Here are various methods used as motion triggers in sensor technology:



(pictured above) Infrared detector mounted on circuit board, along with photoresistive detector for visible light


There are several motion detection technologies in wide use:


1. Passive infrared (PIR)


Passive infrared sensors are sensitive to a person's skin temperature through emitted black body radiation at mid-infrared wavelengths, in contrast to background objects at room temperature. No energy is emitted from the sensor, thus the name "passive infrared" (PIR). This distinguishes it from the electric eye for instance (not usually considered a "motion detector"), in which the crossing of a person or vehicle interrupts a visible or infrared beam.  


2, Microwave


These detect motion through the principle of Doppler radar, and are similar to a radar speed gun. A continuous wave  of microwave radiation is emitted, and phase shifts in the reflected microwaves due to motion of an object toward (or away from) the receiver result in a heterodyne signal at low audio frequencies.  


3. Ultrasonic


An ultrasonic wave (sound at a frequency higher than a human can hear) is emitted and reflections from nearby objects are received.  Exactly as in Doppler radar, heterodyne detection of the received field indicates motion. The detected doppler shift is also at low audio frequencies (for walking speeds) since the ultrasonic wavelength of around a centimeter is similar to the wavelengths used in microwave motion detectors. One potential drawback of ultrasonic sensors is that the sensor can be sensitive to motion in areas where coverage isn't desired, for instance, due to reflections of sound waves around corners. Such extended coverage may be desirable for lighting control, where the point is detection of any occupancy in an area. But for opening an automatic door, for example, one would prefer a sensor selective to traffic in the path toward the door.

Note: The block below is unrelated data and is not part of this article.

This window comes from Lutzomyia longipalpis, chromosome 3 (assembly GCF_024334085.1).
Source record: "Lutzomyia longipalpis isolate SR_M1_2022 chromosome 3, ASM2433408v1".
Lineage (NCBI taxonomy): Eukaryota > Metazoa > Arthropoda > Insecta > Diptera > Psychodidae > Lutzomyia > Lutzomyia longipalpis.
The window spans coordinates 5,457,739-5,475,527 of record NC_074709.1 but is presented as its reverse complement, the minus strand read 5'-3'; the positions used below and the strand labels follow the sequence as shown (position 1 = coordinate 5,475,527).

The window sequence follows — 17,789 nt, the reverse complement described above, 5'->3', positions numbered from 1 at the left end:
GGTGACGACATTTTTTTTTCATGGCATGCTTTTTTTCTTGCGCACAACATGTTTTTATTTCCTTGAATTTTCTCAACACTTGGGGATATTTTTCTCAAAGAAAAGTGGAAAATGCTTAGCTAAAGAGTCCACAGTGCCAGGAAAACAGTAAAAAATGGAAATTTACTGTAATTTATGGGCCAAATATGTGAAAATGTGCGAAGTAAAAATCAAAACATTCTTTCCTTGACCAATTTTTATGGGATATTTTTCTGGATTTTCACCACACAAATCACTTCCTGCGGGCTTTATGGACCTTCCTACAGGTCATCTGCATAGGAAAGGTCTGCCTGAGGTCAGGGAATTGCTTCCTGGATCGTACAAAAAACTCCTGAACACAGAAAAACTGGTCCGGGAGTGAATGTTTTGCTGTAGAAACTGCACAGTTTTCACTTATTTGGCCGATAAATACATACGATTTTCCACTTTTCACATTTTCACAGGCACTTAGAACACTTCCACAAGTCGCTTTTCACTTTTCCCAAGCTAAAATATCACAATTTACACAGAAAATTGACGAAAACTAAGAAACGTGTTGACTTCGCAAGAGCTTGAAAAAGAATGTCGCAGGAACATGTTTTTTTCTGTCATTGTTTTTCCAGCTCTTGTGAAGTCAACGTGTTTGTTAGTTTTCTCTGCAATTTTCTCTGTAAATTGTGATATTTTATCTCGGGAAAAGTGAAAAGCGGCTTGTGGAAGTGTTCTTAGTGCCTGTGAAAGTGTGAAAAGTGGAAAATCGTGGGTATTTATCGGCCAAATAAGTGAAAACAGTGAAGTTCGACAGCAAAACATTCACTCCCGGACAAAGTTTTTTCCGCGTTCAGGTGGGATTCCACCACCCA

4. Tomographic motion detector


Tomographic motion detection systems sense disturbances to radio waves as they pass from node to node of a mesh network. They have the ability to detect over complete areas because they can sense through walls and obstructions.




Of the four mentioned above, only the first one is passive.  # 1 (PIR) looks for body heat and does not emit anything.  All the others are actively emitting something.  The above description seems to say microwave sensors emit radiation which in turn creates a low audio sound and ultrasonic sensors emit a high frequency sound that likewise is received back as a low frequency sound.  In Browning's e-mail reply to Thomas they said,  


"Our cameras do not emit any frequencies that are noticeable by animals"


That implies the cameras do create audio frequencies, but Browning is saying it is not at a threshold that animals can hear.  Is the verdict still out on that?  Of course we can't here it. "Heterodyne" mentioned as a result of the microwave sensor is a frequency beyond human hearing.  I suppose one should specifically ask the manufacturer which motion sensor technology does Browning incorporate in its game cams.  


Of all the motion sensors, I wonder if trail cams with passive infrared is the way to go? And do makers of game cams even exclusively use that type of motion sensor technology?  Maybe none do since at the above link it says most motion sensors use dual modes of sensing.     It states,